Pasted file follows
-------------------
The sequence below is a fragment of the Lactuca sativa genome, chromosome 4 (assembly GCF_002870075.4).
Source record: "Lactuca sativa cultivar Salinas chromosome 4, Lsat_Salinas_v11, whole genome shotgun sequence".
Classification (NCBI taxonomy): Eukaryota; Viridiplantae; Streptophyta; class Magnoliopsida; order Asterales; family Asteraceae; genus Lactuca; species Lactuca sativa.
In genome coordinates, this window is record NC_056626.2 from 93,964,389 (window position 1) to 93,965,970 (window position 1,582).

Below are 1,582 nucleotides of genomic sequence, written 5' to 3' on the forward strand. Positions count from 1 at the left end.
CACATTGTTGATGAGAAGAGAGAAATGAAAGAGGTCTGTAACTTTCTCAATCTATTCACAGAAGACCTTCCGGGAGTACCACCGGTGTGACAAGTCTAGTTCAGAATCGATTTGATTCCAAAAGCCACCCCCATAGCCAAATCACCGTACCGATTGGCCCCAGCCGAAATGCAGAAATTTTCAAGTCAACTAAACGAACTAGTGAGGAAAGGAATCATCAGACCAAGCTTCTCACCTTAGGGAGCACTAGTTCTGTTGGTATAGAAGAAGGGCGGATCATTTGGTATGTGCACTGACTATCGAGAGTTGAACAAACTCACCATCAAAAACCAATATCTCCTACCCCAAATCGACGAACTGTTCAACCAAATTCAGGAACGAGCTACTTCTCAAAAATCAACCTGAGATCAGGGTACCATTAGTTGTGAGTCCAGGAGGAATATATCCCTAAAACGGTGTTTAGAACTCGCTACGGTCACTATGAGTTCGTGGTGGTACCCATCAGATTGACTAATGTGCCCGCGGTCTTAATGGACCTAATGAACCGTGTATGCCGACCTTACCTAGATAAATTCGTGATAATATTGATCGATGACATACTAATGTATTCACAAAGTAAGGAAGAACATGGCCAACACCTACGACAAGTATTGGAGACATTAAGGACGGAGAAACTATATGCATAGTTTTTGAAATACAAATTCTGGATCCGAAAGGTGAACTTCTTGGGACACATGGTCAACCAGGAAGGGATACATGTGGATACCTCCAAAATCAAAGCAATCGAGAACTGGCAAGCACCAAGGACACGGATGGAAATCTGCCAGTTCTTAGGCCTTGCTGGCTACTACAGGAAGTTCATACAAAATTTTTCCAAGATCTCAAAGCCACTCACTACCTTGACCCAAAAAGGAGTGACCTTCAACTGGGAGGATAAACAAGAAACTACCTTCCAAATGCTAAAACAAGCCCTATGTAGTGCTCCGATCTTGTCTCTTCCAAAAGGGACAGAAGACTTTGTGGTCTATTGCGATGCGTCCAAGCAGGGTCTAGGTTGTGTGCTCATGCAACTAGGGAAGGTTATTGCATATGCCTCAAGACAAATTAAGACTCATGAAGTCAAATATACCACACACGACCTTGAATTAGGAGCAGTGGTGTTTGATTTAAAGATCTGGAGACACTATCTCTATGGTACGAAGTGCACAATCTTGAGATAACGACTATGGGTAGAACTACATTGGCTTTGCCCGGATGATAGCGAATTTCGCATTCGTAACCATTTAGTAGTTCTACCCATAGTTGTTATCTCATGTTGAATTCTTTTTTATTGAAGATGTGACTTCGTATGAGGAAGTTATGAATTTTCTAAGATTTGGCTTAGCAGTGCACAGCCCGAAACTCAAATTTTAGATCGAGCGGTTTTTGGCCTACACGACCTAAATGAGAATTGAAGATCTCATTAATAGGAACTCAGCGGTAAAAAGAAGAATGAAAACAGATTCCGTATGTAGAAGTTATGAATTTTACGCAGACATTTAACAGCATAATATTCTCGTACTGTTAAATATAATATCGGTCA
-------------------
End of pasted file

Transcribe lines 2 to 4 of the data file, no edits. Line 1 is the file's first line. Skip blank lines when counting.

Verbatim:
Source record: "Lactuca sativa cultivar Salinas chromosome 4, Lsat_Salinas_v11, whole genome shotgun sequence".
Classification (NCBI taxonomy): Eukaryota; Viridiplantae; Streptophyta; class Magnoliopsida; order Asterales; family Asteraceae; genus Lactuca; species Lactuca sativa.
In genome coordinates, this window is record NC_056626.2 from 93,964,389 (window position 1) to 93,965,970 (window position 1,582).